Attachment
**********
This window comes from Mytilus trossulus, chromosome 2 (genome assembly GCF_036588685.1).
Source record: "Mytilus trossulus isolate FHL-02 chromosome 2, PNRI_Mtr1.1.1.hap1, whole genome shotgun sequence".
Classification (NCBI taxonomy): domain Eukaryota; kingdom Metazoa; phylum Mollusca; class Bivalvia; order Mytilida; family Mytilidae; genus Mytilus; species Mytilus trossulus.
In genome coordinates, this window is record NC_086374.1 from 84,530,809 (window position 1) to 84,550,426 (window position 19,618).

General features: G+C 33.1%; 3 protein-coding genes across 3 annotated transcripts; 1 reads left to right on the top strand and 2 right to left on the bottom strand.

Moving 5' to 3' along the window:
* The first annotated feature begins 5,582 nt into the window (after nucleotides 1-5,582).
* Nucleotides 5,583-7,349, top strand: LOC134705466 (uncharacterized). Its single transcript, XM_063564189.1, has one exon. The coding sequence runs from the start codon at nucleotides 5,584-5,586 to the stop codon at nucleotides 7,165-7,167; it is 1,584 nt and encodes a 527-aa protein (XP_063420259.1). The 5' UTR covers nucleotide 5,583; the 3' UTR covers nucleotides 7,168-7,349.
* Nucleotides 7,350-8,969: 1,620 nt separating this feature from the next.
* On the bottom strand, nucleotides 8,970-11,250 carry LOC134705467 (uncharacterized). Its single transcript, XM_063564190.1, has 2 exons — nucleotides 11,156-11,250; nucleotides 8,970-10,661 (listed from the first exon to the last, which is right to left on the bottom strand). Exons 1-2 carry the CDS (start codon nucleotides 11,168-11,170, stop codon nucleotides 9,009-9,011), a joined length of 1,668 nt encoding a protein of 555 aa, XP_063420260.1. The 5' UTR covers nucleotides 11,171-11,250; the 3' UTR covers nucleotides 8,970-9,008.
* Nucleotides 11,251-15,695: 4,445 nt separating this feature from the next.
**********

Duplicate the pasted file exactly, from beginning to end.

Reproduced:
This window comes from Mytilus trossulus, chromosome 2 (genome assembly GCF_036588685.1).
Source record: "Mytilus trossulus isolate FHL-02 chromosome 2, PNRI_Mtr1.1.1.hap1, whole genome shotgun sequence".
Classification (NCBI taxonomy): domain Eukaryota; kingdom Metazoa; phylum Mollusca; class Bivalvia; order Mytilida; family Mytilidae; genus Mytilus; species Mytilus trossulus.
In genome coordinates, this window is record NC_086374.1 from 84,530,809 (window position 1) to 84,550,426 (window position 19,618).

General features: G+C 33.1%; 3 protein-coding genes across 3 annotated transcripts; 1 reads left to right on the top strand and 2 right to left on the bottom strand.

Moving 5' to 3' along the window:
* The first annotated feature begins 5,582 nt into the window (after nucleotides 1-5,582).
* Nucleotides 5,583-7,349, top strand: LOC134705466 (uncharacterized). Its single transcript, XM_063564189.1, has one exon. The coding sequence runs from the start codon at nucleotides 5,584-5,586 to the stop codon at nucleotides 7,165-7,167; it is 1,584 nt and encodes a 527-aa protein (XP_063420259.1). The 5' UTR covers nucleotide 5,583; the 3' UTR covers nucleotides 7,168-7,349.
* Nucleotides 7,350-8,969: 1,620 nt separating this feature from the next.
* On the bottom strand, nucleotides 8,970-11,250 carry LOC134705467 (uncharacterized). Its single transcript, XM_063564190.1, has 2 exons — nucleotides 11,156-11,250; nucleotides 8,970-10,661 (listed from the first exon to the last, which is right to left on the bottom strand). Exons 1-2 carry the CDS (start codon nucleotides 11,168-11,170, stop codon nucleotides 9,009-9,011), a joined length of 1,668 nt encoding a protein of 555 aa, XP_063420260.1. The 5' UTR covers nucleotides 11,171-11,250; the 3' UTR covers nucleotides 8,970-9,008.
* Nucleotides 11,251-15,695: 4,445 nt separating this feature from the next.